The sixteenth version of SB 310 has passed out of the Ohio Senate on April 26, 2012 and thereafter moved to the Ohio House of Representatives. Even in its revised form SB 310 is over reaching and will have a huge and negative impact on Ohio’s reptile breeders and owners. SB 310 still allows any additional species to be added without legislative process by the Director of Agriculture through administrative rule. Standards of care remain undefined.
On May 2, 2012, the Ohio House of Representatives Agriculture and Natural Resources Committee held the Sponsorship Hearing on SB 310 wherein Senator Balderson presented SB 310 to the House Committee and provided limited proponent testimony. SB 310 received further committee hearings on May 8th and May 9th, 2012. Proponents and Opponents were both allowed to testify on those dates.
USARK opposes SB 310:
- Boa constrictor is still at risk because any additional species can be added after two years by administrative rule;
- The insurance/surety bond requirements as written in the current version are either not obtainable or may be so onerous that the cost will preclude nearly all breeders from meeting the requirements;
- The standards of care are not defined and administrative rules could impose standards of care that are so impossible as to represent a ban on all permits;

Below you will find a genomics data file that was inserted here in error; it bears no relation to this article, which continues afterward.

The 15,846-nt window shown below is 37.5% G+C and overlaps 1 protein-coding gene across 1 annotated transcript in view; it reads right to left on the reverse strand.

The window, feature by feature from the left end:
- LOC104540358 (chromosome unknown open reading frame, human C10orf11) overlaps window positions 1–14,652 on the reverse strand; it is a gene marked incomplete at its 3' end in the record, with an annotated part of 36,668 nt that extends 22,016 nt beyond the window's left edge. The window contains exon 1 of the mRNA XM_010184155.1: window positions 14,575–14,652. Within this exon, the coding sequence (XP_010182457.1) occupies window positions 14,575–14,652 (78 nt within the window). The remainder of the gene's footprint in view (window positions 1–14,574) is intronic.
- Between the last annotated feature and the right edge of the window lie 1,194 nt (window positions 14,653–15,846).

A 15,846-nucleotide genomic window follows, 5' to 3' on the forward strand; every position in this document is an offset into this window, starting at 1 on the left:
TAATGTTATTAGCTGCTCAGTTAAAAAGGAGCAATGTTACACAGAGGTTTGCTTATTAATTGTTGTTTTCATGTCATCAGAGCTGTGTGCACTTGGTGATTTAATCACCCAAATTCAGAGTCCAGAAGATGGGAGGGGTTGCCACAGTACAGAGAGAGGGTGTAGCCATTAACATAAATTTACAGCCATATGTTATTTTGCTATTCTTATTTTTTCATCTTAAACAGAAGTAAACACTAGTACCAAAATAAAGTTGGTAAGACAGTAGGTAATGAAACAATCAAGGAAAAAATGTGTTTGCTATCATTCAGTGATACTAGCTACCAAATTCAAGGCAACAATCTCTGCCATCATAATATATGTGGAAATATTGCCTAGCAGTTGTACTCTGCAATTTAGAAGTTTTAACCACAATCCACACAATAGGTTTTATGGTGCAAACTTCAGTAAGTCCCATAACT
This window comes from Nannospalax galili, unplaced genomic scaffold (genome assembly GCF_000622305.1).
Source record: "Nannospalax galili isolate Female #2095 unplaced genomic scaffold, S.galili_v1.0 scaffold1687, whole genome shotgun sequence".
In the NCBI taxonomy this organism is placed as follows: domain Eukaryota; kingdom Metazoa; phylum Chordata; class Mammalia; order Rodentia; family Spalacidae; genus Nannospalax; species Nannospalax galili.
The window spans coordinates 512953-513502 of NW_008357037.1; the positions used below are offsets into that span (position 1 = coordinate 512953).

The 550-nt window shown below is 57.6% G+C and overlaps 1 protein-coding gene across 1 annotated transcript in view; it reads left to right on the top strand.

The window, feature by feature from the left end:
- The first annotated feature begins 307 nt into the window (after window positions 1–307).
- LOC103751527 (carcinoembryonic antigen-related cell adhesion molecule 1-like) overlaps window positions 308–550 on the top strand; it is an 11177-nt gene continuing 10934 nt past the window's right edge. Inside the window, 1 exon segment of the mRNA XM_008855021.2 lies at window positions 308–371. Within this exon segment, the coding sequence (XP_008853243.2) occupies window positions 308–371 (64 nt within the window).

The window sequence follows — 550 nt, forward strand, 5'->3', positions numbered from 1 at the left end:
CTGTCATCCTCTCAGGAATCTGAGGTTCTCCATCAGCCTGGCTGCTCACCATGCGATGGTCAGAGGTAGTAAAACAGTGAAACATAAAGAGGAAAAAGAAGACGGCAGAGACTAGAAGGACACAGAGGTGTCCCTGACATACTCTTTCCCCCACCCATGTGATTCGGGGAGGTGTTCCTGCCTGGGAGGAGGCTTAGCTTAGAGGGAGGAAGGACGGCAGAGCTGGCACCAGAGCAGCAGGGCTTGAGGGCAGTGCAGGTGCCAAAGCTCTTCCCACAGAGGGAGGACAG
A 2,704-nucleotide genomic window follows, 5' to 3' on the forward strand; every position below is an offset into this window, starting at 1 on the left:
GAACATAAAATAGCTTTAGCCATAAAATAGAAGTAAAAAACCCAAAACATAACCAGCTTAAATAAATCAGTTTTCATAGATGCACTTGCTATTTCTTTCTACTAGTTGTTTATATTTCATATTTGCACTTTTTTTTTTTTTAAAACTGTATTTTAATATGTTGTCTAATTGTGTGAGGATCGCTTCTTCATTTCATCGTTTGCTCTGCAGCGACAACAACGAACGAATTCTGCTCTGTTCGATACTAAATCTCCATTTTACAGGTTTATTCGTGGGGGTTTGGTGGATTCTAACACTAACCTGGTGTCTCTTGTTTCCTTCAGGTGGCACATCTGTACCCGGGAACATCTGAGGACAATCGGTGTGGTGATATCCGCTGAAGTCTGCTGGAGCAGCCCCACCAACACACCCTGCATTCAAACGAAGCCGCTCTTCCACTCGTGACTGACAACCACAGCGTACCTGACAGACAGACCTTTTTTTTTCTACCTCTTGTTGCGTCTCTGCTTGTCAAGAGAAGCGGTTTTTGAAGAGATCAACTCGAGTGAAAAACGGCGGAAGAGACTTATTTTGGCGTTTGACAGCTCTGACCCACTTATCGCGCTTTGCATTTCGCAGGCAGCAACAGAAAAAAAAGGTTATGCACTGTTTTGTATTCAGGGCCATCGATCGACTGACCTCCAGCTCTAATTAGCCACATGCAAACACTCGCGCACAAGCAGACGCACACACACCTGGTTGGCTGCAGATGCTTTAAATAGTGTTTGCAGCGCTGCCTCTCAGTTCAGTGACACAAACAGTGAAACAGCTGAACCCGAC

- Constrictor snakes continue to be included in the current version.
USARK has submitted a comprehensive amendment to protect the reptile industry. It will address concerns by lawmakers without being prohibitive to the reptile industry.
Key features of the USARK proposed amendment to Ohio SB 310 include:
Defined standards of care and best management practices for all venomous snakes that include requirements for locked enclosures, provisions for the attainment and financial responsibility for anti venom, labeling requirements for all venomous snakes, including signage, identification, and escape protocols.
A strict liability provision to make owners liable for any harms caused by restricted snakes.
Changed language to insurance provisions to allow homeowners insurance or property and casualty insurance (businesses) policies for liability coverage.
Defined protocols to protect first responders entering facilities or homes where restricted snakes are housed.
A viable alternative to a permit system.
Defined access for educational purposes to protect the public safety.
All constrictor snakes are removed.
New species can be added by legislative process only and not administrative rule.
Call for Action!
Please take action today! SB310 could be voted on as early as Wedsnday May 16.